The metals empire owned by Sanjeev Gupta has said it followed the law when it made a series of applications for emergency coronavirus loans backed by the government.
Various GFG Alliance companies applied to the coronavirus large business interruption loan scheme (CLBILS), a government programme that guarantees lending to companies struggling because of the pandemic.
Only one company was granted funding worth £45.6m under the scheme, GFG said.
It was responding to an report in the Financial Times that Gupta had restructured his businesses to become eligible for more loans. GFG’s lender was only allowed to give £50m to a single company, but Gupta’s empire is spread over as many as 200 corporate entities in the UK and other countries including Singapore, according to one source. He is a director of 79 UK companies, many of which have not filed annual reports for two years or more.
Loans to Gupta’s companies were extended by Greensill Capital, the lender whose collapse has prompted intense scrutiny of lobbying in Westminster after it emerged that the former prime minister David Cameron was a paid adviser to the company.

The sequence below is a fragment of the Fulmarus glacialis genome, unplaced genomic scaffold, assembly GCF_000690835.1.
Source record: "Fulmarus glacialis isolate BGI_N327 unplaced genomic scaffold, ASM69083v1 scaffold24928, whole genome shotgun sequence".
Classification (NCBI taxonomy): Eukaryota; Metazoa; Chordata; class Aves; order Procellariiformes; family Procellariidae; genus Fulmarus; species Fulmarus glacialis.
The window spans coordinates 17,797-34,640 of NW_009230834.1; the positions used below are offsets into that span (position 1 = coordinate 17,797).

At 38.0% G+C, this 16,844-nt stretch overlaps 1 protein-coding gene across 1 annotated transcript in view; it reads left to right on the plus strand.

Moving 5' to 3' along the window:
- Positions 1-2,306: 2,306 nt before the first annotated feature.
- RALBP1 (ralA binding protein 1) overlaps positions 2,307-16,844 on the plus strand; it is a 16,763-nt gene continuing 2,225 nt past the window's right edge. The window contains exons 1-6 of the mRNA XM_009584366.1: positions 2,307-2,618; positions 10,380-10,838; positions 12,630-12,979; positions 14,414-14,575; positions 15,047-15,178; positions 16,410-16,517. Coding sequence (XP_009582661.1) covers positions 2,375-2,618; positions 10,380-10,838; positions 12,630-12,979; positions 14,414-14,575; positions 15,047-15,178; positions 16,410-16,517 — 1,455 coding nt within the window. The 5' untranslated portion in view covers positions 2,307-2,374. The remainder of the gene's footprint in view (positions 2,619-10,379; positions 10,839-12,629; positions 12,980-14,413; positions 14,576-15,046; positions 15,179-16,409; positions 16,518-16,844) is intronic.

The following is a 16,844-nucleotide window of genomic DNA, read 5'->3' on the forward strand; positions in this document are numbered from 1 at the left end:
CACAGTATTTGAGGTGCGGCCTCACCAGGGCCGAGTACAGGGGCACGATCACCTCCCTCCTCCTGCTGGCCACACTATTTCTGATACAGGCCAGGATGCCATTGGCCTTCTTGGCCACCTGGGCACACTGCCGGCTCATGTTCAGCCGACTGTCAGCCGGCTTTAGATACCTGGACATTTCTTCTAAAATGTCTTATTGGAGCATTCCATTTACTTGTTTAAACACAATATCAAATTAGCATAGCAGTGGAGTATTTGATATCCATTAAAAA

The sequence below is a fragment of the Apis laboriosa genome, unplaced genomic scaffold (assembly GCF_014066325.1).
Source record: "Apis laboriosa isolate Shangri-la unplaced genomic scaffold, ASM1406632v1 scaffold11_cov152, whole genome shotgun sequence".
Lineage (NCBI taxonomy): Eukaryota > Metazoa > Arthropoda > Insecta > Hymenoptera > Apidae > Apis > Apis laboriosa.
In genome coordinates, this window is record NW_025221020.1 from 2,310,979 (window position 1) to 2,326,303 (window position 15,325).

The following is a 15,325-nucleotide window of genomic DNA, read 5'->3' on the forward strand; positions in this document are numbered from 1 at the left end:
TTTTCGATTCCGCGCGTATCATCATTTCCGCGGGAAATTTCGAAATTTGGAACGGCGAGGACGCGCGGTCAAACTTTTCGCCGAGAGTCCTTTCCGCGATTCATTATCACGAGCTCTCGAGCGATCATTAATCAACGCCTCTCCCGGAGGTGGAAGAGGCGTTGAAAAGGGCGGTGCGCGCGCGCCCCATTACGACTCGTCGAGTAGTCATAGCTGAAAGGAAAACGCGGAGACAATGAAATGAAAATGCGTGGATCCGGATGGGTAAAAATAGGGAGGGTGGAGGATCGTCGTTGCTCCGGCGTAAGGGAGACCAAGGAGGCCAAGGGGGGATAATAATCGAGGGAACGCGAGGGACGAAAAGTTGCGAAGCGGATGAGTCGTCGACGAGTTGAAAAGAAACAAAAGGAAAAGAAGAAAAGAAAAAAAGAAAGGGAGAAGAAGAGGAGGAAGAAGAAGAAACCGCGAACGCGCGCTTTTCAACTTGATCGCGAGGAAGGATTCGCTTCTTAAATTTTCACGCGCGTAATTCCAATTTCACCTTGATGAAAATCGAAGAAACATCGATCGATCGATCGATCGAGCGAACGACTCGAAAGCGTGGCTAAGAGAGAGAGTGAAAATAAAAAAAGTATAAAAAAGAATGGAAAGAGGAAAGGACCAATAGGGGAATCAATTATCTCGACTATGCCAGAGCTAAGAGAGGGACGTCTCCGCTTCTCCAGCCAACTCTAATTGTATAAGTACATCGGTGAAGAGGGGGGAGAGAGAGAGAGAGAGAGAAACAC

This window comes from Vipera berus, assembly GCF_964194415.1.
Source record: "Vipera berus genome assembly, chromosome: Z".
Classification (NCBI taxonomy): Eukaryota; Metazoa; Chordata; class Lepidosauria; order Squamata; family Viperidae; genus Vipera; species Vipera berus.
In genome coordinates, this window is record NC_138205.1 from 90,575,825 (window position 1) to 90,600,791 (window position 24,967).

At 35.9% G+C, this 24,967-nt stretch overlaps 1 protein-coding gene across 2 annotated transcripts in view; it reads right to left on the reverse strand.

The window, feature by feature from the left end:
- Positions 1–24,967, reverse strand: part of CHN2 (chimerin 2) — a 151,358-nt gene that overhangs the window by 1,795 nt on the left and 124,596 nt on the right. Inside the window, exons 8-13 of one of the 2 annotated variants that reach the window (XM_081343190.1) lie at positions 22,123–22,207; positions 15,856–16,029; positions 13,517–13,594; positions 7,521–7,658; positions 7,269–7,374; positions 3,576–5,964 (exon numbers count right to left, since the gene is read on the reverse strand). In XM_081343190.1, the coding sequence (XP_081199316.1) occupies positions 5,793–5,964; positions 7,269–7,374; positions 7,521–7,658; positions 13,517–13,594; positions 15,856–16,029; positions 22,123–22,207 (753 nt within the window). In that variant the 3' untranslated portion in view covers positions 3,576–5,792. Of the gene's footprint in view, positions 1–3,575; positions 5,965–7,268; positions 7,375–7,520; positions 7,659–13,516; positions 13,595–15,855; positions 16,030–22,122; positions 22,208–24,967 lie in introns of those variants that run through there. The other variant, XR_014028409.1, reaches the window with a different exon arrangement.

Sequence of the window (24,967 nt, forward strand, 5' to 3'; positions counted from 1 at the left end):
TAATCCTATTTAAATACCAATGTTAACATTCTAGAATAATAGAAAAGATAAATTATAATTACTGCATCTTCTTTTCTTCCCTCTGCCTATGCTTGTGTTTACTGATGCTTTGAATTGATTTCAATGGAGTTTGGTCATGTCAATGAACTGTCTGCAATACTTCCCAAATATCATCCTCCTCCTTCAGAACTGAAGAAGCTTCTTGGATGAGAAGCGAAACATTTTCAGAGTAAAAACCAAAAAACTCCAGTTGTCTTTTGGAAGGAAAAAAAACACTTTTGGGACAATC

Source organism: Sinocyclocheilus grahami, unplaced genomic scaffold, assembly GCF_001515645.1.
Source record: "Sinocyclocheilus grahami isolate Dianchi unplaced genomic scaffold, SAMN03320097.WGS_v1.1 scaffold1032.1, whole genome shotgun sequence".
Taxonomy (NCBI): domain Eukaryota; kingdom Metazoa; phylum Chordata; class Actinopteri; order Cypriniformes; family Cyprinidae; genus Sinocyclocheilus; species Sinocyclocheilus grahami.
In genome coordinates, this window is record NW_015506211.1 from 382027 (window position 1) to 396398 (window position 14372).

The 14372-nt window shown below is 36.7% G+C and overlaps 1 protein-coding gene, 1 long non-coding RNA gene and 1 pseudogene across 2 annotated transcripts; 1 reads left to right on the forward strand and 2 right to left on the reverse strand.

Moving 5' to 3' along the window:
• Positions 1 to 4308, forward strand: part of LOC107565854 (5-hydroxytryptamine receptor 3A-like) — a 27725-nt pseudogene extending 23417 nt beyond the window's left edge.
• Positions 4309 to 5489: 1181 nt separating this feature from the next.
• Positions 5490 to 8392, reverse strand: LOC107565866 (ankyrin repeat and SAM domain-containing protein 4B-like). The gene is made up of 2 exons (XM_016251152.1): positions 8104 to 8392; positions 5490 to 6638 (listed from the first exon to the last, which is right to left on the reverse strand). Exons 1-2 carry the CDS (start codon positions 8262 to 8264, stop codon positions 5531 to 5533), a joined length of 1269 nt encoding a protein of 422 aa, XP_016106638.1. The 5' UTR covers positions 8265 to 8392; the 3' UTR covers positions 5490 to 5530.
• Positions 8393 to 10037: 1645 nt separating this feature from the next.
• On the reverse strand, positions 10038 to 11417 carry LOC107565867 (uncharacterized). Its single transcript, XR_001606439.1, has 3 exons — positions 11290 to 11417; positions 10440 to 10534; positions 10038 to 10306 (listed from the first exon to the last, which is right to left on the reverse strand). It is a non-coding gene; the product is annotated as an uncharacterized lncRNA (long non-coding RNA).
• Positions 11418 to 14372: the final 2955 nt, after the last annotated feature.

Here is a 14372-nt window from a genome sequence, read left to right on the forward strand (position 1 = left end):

A GFG Alliance spokesperson said the loan applications were intended “to support business activities and to help preserve jobs in industrial communities following the significant impact of Covid-19 on some operations and markets”.
The company sought approval from authorities and worked with unnamed lawyers on the applications, and was also subject to checks by Greensill’s lawyers, the spokesperson said. “GFG Alliance is confident that it abided by all rules that applied to GFG Alliance entities in respect to those loan applications, including rules related to business structure.”
The CLBILS was run by the British Business Bank (BBB), which accredited private-sector lenders, including the UK’s largest banks and Greensill. The BBB, however, launched an investigation into Greensill and its loans to Gupta before its collapse.
It was up to the banks to make decisions about whether to lend to individual companies. The BBB has the power to audit the loans made by lenders to make sure they fit with the rules, and it can also withdraw the guarantee “if serious non-compliance is identified”.
A spokesperson for the BBB said it could not comment on Greensill because of an ongoing investigation.